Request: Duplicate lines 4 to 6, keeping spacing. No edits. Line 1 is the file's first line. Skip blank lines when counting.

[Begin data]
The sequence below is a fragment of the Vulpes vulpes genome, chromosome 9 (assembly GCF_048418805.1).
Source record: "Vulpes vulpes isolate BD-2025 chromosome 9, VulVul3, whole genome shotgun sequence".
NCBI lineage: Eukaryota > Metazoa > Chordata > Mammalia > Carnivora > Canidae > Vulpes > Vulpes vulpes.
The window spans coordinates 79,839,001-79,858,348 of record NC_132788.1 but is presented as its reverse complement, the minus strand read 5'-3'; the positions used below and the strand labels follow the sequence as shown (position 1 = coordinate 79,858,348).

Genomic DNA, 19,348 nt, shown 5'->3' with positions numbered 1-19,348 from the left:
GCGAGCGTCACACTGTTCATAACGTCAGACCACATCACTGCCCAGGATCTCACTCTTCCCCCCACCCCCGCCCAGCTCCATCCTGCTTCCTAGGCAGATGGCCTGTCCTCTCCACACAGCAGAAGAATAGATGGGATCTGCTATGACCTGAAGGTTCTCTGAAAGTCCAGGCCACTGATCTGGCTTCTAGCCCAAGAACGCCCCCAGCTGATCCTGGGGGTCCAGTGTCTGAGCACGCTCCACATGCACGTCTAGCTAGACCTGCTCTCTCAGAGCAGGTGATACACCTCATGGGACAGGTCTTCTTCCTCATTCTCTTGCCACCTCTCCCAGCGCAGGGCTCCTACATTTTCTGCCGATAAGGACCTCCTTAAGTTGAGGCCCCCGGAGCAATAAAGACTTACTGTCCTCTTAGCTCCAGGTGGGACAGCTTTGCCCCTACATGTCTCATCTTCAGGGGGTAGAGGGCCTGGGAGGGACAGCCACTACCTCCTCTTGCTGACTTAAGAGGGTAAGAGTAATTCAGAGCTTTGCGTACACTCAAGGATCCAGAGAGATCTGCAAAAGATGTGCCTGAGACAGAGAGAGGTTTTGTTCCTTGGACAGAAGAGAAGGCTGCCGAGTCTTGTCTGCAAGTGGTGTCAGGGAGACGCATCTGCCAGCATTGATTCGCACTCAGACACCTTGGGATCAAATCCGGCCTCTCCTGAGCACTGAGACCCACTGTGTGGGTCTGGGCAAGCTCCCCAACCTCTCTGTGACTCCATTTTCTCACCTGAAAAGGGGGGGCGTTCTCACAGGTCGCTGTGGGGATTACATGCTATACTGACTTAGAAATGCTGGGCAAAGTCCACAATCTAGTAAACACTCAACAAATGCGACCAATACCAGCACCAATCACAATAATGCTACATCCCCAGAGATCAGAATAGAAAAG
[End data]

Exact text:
The window spans coordinates 79,839,001-79,858,348 of record NC_132788.1 but is presented as its reverse complement, the minus strand read 5'-3'; the positions used below and the strand labels follow the sequence as shown (position 1 = coordinate 79,858,348).

Genomic DNA, 19,348 nt, shown 5'->3' with positions numbered 1-19,348 from the left:
GCGAGCGTCACACTGTTCATAACGTCAGACCACATCACTGCCCAGGATCTCACTCTTCCCCCCACCCCCGCCCAGCTCCATCCTGCTTCCTAGGCAGATGGCCTGTCCTCTCCACACAGCAGAAGAATAGATGGGATCTGCTATGACCTGAAGGTTCTCTGAAAGTCCAGGCCACTGATCTGGCTTCTAGCCCAAGAACGCCCCCAGCTGATCCTGGGGGTCCAGTGTCTGAGCACGCTCCACATGCACGTCTAGCTAGACCTGCTCTCTCAGAGCAGGTGATACACCTCATGGGACAGGTCTTCTTCCTCATTCTCTTGCCACCTCTCCCAGCGCAGGGCTCCTACATTTTCTGCCGATAAGGACCTCCTTAAGTTGAGGCCCCCGGAGCAATAAAGACTTACTGTCCTCTTAGCTCCAGGTGGGACAGCTTTGCCCCTACATGTCTCATCTTCAGGGGGTAGAGGGCCTGGGAGGGACAGCCACTACCTCCTCTTGCTGACTTAAGAGGGTAAGAGTAATTCAGAGCTTTGCGTACACTCAAGGATCCAGAGAGATCTGCAAAAGATGTGCCTGAGACAGAGAGAGGTTTTGTTCCTTGGACAGAAGAGAAGGCTGCCGAGTCTTGTCTGCAAGTGGTGTCAGGGAGACGCATCTGCCAGCATTGATTCGCACTCAGACACCTTGGGATCAAATCCGGCCTCTCCTGAGCACTGAGACCCACTGTGTGGGTCTGGGCAAGCTCCCCAACCTCTCTGTGACTCCATTTTCTCACCTGAAAAGGGGGGGCGTTCTCACAGGTCGCTGTGGGGATTACATGCTATACTGACTTAGAAATGCTGGGCAAAGTCCACAATCTAGTAAACACTCAACAAATGCGACCAATACCAGCACCAATCACAATAATGCTACATCCCCAGAGATCAGAATAGAAAAG